And a recently-launched podcast from BoomsDayPrepping.com out of Australia is also hoping to tap into some of the world’s 900 million baby boomers it says are facing a life change.
Founders of the podcast are Wayne Bucklar, who describes himself as a technologist and media person, and Dr Drew Dwyer. Their latest episode deals with empty nesting and finding space for yourself. They describe their show as independent, savvy, and focused on health, wellness, and longevity.
Bucklar says he started the podcast because he had turned 60 and started receiving market material about grey power, cruises and retirement villages — nothing he was even the slightest bit interested in.
“I don’t feel old or retired and the things that interest me as a 60-year-old are not the things that are generally in the genteel retirement media,” he says.
“I wanted a media service that dealt with the gritty topics, not the topics my mother would want [she is now 89] and like a lot of boomers, I am dealing with her late-stage life and care at the same time as I am becoming third age.”
Bucklar and Dwyer hope their podcast will create a discussion between them and their audience.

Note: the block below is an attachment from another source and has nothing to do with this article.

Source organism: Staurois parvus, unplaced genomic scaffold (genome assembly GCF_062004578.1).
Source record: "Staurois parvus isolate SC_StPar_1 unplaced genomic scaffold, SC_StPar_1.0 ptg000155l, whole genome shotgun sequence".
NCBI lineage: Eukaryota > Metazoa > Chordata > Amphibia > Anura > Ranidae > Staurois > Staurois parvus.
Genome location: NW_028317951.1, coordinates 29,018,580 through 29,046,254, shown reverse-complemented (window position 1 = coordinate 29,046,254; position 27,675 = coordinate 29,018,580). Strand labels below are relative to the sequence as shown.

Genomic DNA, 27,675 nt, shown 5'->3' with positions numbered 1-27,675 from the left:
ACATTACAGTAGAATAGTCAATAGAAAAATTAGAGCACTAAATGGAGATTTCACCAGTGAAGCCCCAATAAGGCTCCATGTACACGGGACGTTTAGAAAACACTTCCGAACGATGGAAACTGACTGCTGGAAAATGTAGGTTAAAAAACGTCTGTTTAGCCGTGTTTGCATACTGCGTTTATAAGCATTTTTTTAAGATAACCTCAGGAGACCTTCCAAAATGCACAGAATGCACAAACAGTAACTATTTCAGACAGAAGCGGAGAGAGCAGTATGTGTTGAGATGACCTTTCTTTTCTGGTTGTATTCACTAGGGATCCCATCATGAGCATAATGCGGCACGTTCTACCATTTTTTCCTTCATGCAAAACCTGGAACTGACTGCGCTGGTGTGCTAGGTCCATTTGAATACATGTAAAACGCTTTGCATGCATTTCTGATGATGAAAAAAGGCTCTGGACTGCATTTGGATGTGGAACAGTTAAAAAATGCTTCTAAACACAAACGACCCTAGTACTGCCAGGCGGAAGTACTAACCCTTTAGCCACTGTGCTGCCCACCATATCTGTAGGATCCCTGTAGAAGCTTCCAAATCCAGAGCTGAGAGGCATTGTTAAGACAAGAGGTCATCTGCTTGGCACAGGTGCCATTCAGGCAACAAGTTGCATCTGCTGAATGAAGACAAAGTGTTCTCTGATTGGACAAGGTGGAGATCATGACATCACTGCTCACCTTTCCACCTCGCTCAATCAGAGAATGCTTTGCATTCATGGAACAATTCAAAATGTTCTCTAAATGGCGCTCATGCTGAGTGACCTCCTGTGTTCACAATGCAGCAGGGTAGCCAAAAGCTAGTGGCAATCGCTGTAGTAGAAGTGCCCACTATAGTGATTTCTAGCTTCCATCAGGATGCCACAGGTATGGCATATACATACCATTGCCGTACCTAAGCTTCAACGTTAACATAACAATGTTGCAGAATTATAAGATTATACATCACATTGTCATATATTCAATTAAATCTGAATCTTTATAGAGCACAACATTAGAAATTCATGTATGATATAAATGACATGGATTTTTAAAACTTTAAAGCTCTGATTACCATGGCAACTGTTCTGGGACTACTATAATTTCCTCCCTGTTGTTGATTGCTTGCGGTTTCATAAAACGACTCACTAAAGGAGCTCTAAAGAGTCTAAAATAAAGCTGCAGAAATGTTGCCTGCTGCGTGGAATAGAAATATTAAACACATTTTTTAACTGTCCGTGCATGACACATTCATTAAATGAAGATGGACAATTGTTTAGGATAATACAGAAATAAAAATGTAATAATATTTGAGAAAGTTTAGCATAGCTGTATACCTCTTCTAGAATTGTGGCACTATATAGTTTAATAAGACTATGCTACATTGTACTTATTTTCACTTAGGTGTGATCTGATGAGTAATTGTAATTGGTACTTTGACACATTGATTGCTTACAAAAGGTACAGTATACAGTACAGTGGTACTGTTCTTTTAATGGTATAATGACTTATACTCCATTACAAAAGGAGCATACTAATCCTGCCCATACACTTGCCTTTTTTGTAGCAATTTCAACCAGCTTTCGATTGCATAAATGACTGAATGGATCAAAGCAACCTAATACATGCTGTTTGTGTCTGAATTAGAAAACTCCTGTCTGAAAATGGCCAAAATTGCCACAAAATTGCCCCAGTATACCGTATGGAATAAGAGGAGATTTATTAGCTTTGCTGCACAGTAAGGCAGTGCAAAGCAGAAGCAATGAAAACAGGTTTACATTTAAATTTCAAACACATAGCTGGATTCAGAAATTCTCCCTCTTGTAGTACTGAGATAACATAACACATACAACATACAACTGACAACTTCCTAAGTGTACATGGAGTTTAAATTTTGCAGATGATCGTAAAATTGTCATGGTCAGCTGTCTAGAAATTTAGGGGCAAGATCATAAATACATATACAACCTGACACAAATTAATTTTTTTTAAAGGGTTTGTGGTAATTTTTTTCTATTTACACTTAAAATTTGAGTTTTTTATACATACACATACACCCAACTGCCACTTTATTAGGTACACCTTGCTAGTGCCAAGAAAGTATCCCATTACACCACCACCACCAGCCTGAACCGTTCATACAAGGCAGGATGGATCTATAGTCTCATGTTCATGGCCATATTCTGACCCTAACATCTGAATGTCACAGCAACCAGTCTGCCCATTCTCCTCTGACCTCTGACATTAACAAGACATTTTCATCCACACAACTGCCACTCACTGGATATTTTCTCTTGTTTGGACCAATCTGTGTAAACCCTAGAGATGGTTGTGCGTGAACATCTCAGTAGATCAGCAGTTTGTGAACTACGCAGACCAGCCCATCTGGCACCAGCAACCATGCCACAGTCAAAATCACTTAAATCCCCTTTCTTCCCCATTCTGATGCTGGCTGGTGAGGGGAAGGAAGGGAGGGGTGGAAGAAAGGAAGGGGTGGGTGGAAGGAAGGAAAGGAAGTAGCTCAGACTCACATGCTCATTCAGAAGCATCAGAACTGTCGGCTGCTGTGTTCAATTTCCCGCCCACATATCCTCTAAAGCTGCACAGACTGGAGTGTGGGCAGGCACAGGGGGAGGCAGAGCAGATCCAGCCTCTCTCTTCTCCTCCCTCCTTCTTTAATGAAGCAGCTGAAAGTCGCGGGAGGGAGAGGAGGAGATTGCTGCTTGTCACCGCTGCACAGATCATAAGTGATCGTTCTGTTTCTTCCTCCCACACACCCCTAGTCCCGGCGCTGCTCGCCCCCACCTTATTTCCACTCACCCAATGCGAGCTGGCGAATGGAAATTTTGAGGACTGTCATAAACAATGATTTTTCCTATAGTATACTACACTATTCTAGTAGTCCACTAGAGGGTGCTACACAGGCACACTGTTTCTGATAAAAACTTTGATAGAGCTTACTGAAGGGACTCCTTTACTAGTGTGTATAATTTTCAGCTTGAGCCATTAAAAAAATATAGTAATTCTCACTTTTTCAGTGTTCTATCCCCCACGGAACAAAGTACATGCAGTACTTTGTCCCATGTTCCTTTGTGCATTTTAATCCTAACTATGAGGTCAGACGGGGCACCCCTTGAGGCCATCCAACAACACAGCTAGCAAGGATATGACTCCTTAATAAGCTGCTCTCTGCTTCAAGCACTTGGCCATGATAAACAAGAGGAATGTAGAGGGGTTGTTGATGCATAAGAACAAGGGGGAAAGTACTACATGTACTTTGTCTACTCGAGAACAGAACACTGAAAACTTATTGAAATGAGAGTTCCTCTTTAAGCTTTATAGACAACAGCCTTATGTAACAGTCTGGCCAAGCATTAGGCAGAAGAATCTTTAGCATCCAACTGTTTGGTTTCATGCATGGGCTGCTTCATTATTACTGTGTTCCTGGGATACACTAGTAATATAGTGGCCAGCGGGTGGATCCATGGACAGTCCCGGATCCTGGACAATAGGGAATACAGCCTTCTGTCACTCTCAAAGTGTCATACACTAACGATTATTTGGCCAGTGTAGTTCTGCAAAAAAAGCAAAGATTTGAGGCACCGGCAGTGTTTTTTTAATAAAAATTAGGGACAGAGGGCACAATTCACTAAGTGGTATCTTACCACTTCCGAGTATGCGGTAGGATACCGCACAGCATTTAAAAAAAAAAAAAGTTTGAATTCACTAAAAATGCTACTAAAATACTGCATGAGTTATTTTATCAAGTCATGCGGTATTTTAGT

Bucklar says they are fearless in talking about the issues that are important to boomers. And Dwyer is particularly passionate about being prepared for ageing because of his work as a gerontologist and the ageing people he cares for who regret not being prepared.
“We want to motivate and help boomers to be well prepared for the next stage of their lives,” says Bucklar. “Becoming disconnected from your community is a definite trigger for poor health, both mental and physical. Social media is an easy and low-cost way to maintain connection.”
It is early days for podcasting; after all, the term wasn’t coined until 2004 when journalist Ben Hammersley of The Guardian first used the phrase. Before then, these recordings were called audioblogs.